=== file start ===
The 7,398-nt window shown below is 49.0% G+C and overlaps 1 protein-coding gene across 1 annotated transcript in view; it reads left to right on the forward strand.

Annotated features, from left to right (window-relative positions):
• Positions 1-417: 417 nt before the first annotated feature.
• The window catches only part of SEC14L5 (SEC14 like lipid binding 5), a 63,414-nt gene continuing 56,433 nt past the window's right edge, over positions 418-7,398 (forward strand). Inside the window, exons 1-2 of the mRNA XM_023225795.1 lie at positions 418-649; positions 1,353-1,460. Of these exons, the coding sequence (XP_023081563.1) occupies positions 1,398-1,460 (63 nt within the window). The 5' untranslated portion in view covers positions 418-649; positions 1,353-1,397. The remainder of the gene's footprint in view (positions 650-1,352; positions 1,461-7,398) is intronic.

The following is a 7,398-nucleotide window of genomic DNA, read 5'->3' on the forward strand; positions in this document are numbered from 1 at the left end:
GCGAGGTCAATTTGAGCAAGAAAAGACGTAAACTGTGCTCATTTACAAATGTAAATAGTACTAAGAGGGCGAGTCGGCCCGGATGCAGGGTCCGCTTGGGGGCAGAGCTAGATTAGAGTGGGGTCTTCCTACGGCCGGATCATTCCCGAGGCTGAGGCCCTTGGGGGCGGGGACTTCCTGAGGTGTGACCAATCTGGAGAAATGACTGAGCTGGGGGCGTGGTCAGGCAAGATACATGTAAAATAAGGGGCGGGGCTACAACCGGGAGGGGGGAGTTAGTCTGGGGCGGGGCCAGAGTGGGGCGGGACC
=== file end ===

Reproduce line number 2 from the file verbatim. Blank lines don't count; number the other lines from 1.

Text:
Annotated features, from left to right (window-relative positions):